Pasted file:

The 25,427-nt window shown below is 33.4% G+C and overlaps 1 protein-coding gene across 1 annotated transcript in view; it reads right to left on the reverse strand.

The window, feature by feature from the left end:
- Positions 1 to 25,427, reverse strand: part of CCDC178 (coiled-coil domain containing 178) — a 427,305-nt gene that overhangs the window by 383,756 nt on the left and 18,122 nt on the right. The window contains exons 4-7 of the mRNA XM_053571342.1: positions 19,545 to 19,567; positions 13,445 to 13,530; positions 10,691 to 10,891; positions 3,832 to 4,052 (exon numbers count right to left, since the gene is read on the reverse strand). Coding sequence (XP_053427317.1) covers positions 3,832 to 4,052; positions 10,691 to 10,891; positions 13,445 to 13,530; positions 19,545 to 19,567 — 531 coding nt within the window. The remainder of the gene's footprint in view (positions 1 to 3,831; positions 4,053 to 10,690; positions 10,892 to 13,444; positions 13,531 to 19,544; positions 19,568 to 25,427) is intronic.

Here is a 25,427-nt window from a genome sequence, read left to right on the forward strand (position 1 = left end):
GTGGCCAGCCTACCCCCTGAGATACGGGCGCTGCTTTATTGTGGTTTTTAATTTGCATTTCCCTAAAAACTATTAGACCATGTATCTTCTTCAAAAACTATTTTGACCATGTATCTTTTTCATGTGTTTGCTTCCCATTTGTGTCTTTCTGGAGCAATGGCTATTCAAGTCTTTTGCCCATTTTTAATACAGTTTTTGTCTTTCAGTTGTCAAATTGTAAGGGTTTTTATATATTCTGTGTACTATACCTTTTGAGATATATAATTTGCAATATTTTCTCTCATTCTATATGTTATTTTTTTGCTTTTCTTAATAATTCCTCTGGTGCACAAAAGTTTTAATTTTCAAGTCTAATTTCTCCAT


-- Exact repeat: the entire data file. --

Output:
The 25,427-nt window shown below is 33.4% G+C and overlaps 1 protein-coding gene across 1 annotated transcript in view; it reads right to left on the reverse strand.

The window, feature by feature from the left end:
- Positions 1 to 25,427, reverse strand: part of CCDC178 (coiled-coil domain containing 178) — a 427,305-nt gene that overhangs the window by 383,756 nt on the left and 18,122 nt on the right. The window contains exons 4-7 of the mRNA XM_053571342.1: positions 19,545 to 19,567; positions 13,445 to 13,530; positions 10,691 to 10,891; positions 3,832 to 4,052 (exon numbers count right to left, since the gene is read on the reverse strand). Coding sequence (XP_053427317.1) covers positions 3,832 to 4,052; positions 10,691 to 10,891; positions 13,445 to 13,530; positions 19,545 to 19,567 — 531 coding nt within the window. The remainder of the gene's footprint in view (positions 1 to 3,831; positions 4,053 to 10,690; positions 10,892 to 13,444; positions 13,531 to 19,544; positions 19,568 to 25,427) is intronic.

Here is a 25,427-nt window from a genome sequence, read left to right on the forward strand (position 1 = left end):
GTGGCCAGCCTACCCCCTGAGATACGGGCGCTGCTTTATTGTGGTTTTTAATTTGCATTTCCCTAAAAACTATTAGACCATGTATCTTCTTCAAAAACTATTTTGACCATGTATCTTTTTCATGTGTTTGCTTCCCATTTGTGTCTTTCTGGAGCAATGGCTATTCAAGTCTTTTGCCCATTTTTAATACAGTTTTTGTCTTTCAGTTGTCAAATTGTAAGGGTTTTTATATATTCTGTGTACTATACCTTTTGAGATATATAATTTGCAATATTTTCTCTCATTCTATATGTTATTTTTTTGCTTTTCTTAATAATTCCTCTGGTGCACAAAAGTTTTAATTTTCAAGTCTAATTTCTCCAT